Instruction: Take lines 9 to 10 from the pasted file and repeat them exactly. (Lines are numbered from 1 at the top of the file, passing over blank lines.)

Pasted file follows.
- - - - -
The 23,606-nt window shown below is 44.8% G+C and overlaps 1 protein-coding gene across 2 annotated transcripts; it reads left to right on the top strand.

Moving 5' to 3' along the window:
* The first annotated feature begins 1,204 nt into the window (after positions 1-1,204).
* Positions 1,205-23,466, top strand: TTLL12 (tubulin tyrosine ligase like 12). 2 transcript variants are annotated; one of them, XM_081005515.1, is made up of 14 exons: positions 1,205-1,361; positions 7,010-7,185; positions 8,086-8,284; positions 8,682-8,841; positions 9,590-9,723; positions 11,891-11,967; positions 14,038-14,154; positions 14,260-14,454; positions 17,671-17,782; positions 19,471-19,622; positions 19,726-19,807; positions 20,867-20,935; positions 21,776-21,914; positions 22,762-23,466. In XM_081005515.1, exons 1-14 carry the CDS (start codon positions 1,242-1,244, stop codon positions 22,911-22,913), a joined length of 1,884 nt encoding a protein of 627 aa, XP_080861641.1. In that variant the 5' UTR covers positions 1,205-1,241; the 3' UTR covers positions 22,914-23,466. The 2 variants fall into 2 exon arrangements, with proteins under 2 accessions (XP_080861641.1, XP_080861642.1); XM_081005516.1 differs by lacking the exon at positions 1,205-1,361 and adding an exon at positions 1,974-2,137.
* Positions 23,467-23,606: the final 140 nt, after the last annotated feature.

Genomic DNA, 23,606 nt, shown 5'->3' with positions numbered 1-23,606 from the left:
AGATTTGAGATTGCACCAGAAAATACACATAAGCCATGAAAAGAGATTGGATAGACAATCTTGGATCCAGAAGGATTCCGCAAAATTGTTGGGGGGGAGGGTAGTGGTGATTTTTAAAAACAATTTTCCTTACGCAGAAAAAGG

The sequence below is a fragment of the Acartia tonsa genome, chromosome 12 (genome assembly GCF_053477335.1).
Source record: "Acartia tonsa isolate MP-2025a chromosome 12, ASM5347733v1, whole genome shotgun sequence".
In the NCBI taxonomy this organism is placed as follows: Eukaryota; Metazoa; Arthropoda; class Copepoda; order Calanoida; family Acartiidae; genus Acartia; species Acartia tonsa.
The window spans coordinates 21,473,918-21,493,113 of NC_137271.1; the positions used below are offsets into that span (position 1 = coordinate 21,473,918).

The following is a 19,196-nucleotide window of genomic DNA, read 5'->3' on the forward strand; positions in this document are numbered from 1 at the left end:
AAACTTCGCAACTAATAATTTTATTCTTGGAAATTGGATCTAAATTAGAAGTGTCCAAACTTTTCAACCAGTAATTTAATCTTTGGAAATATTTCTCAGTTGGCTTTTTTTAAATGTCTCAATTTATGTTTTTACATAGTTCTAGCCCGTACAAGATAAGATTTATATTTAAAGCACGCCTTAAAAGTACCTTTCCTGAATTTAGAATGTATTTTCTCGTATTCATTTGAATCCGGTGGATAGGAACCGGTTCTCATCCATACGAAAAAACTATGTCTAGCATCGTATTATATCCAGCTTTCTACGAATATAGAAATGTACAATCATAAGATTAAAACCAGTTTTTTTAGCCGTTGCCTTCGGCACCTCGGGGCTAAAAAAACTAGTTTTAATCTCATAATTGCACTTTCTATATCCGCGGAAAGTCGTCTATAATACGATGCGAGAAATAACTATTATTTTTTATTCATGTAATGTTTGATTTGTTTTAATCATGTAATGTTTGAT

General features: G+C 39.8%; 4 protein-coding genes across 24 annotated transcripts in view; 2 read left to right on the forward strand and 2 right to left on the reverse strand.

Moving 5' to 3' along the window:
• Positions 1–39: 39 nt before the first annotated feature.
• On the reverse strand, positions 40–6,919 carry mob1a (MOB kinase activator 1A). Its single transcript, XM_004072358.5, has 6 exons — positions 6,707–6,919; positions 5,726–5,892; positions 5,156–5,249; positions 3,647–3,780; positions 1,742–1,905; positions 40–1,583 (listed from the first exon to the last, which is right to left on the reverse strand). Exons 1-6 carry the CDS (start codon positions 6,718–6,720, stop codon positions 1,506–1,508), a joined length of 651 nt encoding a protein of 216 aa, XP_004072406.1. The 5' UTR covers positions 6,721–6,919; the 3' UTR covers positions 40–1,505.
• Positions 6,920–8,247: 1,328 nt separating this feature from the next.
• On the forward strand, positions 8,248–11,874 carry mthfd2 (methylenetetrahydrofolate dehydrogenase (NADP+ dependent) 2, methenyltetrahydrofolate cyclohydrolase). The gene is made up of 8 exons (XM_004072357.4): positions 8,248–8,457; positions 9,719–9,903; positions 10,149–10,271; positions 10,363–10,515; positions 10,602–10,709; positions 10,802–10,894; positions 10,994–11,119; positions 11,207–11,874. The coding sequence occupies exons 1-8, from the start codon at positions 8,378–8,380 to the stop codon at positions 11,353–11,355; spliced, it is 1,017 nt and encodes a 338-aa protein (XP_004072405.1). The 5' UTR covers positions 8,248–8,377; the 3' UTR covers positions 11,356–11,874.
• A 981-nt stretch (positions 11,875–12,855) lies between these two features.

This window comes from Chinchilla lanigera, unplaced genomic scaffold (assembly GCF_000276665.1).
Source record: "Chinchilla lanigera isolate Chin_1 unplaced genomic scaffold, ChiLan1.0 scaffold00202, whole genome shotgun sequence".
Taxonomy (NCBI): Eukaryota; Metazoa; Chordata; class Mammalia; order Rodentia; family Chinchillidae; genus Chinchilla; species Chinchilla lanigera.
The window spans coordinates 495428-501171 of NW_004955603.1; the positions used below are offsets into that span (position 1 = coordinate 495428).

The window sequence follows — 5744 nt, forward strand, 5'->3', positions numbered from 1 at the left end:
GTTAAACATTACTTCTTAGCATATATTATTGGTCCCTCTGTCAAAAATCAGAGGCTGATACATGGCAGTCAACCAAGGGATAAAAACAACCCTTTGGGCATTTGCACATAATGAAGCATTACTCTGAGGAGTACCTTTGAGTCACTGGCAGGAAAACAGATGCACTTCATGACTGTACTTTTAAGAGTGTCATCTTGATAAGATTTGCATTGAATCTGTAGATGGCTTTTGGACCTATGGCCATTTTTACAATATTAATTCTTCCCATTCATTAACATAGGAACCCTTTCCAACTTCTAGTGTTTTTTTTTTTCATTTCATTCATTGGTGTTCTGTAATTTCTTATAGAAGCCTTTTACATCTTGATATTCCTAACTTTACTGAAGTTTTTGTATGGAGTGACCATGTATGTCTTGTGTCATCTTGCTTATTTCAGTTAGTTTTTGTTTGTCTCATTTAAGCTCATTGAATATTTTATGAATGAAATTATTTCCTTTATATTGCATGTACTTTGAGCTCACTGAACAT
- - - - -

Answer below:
Source record: "Acartia tonsa isolate MP-2025a chromosome 12, ASM5347733v1, whole genome shotgun sequence".
In the NCBI taxonomy this organism is placed as follows: Eukaryota; Metazoa; Arthropoda; class Copepoda; order Calanoida; family Acartiidae; genus Acartia; species Acartia tonsa.